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Title: Reducing in-cylinder parasitic losses through surface modification and coating
Authors: Howell-Smith, S.J.
Rahnejat, Homer
King, P.D.
Dowson, D.
Keywords: Piston–cylinder system
Parasitic losses of the engine
Laser surface texturing
Hard wear-resistant coatings
Issue Date: 2014
Publisher: © IMechE
Citation: HOWELL-SMITH, S.J. ... et al., 2014. Reducing in-cylinder parasitic losses through surface modification and coating. Proceedings of the Institution of Mechanical Engineers, Part D: Journal of Automobile Engineering, 228 (4), pp. 391 - 402.
Abstract: Friction constitutes nearly one fifth of all engine losses. The main contributory source of frictional losses in most engines is the piston-cylinder system, accounting for nearly half of all the parasitic losses. Minimisation of this is essential for improved fuel efficiency and reduced emissions, which are the main driving forces in engine development. The tribology of piston-cylinder conjunctions is, however, transient in nature. This means that various palliative actions need to be undertaken to suit certain instances during the engine cycle. In general, formation of a coherent film of lubricant of suitable viscosity reduces the chance of boundary interactions for most of the piston cycle. Plateau honing of the cylinder bore surface reduces the 'peakiness' of the surface topography. Furthermore, if regularly spaced grooves are provided on the contacting surface, these grooves can act as reservoirs of lubricant. However, at low sliding speeds, which are typically found during piston motion reversals, lubricant entrainment into the contact either ceases or is significantly reduced. Therefore, at the end of the piston strokes, there is a greater chance of boundary interactions, resulting in increased friction. There is a need to engineer the surface topography in these low-relative-speed regions in a manner conducive to the retention of a lubricant film. Surface texturing by means of laser processing or mechanical indentation at the dead centres are used to produce local reservoirs of lubricant as well as to encourage and direct the flow of lubricant into the contact conjunction. The paper shows that such surface-modifying features improve the engine's output power by as much as 4% over that of the standard cylinder bore surface. To reduce wear and scuffing, particularly at the top dead centre, hard coatings can also be used. However, smooth surfaces and the generally oleophobic nature of hard coatings can increase the chance of adhesion, particularly at low sliding speeds. This means that prevention of wear does not necessarily lead to improved fuel efficiency. Furthermore, it is necessary to determine the geometry of the textured patterns in order to avoid the leakage of oil from the ring-pack conjunctions, which can result in increased emissions as well as lubricant degradation and depletion. © IMechE 2014.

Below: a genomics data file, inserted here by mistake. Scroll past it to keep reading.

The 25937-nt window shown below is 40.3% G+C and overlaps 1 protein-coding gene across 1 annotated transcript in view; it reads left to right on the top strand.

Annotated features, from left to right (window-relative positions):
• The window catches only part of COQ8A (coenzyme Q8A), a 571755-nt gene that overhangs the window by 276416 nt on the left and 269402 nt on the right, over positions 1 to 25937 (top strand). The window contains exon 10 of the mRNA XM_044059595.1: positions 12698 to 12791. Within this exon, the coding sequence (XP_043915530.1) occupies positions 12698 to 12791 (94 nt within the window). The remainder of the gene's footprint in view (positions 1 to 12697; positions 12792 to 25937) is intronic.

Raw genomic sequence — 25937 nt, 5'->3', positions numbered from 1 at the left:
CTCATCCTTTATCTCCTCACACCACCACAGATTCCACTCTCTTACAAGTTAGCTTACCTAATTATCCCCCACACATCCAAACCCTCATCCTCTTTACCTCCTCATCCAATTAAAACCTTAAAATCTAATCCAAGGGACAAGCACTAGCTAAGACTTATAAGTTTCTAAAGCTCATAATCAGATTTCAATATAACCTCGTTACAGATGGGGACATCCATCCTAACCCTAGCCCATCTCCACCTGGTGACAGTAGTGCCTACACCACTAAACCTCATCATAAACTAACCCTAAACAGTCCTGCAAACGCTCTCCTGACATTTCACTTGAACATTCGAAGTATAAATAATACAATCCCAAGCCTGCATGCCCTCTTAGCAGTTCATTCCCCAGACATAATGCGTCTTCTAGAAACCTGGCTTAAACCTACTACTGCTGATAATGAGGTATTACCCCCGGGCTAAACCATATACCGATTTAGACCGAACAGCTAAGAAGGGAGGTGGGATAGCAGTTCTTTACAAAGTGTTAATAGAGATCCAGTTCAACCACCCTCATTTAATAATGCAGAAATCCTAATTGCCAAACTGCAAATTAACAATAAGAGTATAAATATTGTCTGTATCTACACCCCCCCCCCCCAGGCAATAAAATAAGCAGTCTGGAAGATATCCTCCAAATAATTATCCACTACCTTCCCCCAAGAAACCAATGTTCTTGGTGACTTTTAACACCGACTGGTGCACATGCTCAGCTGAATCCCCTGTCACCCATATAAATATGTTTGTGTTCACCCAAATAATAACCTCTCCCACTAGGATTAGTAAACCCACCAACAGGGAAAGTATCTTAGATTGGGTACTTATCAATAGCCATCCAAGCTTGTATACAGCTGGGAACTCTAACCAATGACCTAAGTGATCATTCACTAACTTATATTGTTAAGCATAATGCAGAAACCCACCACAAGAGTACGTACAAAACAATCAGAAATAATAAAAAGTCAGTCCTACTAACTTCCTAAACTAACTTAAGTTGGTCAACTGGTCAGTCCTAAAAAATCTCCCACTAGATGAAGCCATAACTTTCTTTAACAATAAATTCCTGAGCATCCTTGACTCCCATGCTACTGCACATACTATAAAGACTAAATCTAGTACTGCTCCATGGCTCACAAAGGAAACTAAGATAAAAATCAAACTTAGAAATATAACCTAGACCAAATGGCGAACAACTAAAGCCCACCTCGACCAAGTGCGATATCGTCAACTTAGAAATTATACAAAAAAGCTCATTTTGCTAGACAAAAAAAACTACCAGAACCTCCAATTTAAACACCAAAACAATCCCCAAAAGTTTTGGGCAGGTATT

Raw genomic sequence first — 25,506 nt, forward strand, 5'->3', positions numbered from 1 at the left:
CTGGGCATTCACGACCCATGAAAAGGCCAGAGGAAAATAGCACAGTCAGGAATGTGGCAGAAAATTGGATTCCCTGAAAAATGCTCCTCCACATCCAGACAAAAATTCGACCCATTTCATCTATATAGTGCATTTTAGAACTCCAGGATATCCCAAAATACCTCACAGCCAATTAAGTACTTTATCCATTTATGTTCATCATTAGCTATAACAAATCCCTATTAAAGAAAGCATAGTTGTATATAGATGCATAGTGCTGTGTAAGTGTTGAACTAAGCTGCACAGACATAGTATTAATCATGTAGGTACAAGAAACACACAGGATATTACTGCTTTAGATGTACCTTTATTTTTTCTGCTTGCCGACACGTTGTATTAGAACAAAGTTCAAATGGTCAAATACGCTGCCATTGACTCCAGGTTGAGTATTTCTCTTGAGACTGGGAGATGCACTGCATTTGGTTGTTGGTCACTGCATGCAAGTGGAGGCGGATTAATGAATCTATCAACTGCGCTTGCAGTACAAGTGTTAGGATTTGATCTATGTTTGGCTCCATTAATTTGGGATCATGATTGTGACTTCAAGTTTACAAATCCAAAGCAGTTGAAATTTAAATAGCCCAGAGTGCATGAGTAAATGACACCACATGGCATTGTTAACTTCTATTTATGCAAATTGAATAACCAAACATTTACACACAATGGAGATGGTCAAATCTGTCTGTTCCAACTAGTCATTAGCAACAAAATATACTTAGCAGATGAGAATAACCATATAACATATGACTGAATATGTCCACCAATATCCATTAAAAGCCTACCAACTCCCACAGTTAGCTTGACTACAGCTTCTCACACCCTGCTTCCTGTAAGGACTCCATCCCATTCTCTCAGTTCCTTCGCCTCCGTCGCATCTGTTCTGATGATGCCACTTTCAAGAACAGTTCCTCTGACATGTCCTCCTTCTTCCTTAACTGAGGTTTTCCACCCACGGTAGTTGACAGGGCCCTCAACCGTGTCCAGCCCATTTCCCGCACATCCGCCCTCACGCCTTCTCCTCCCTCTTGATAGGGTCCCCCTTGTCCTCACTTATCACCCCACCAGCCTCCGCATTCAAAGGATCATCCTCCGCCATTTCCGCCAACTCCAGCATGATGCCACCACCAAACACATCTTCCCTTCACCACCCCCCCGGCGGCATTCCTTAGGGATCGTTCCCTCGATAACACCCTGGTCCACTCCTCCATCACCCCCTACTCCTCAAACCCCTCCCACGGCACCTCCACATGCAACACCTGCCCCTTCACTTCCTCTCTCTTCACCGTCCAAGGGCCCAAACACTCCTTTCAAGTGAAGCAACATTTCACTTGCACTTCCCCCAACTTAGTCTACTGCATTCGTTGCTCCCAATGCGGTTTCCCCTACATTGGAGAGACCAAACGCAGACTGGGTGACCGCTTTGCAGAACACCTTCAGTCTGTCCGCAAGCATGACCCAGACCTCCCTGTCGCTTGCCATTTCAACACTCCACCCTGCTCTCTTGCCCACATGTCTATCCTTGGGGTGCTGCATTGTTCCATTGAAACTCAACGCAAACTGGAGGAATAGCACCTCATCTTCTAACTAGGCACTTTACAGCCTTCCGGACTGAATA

Description: This is an author produced version of a paper published in Proceedings of the Institution of Mechanical Engineers, Part D: Journal of Automobile Engineering. Uploaded in accordance with the publisher's self-archiving policy. The definitive version is available at: https://doi.org/10.1177/0954407013512626
Sponsor: This work was supported by the Engineering and Physical Sciences Research Council under an Encyclopaedic Program Grant as well as by Capricorn Automotive Ltd
Version: Accepted
DOI: 10.1177/0954407013512626
URI: https://dspace.lboro.ac.uk/2134/25726
Publisher Link: http://dx.doi.org/10.1177/0954407013512626
ISSN: 0954-4070
Appears in Collections:Published Articles (Mechanical, Electrical and Manufacturing Engineering)

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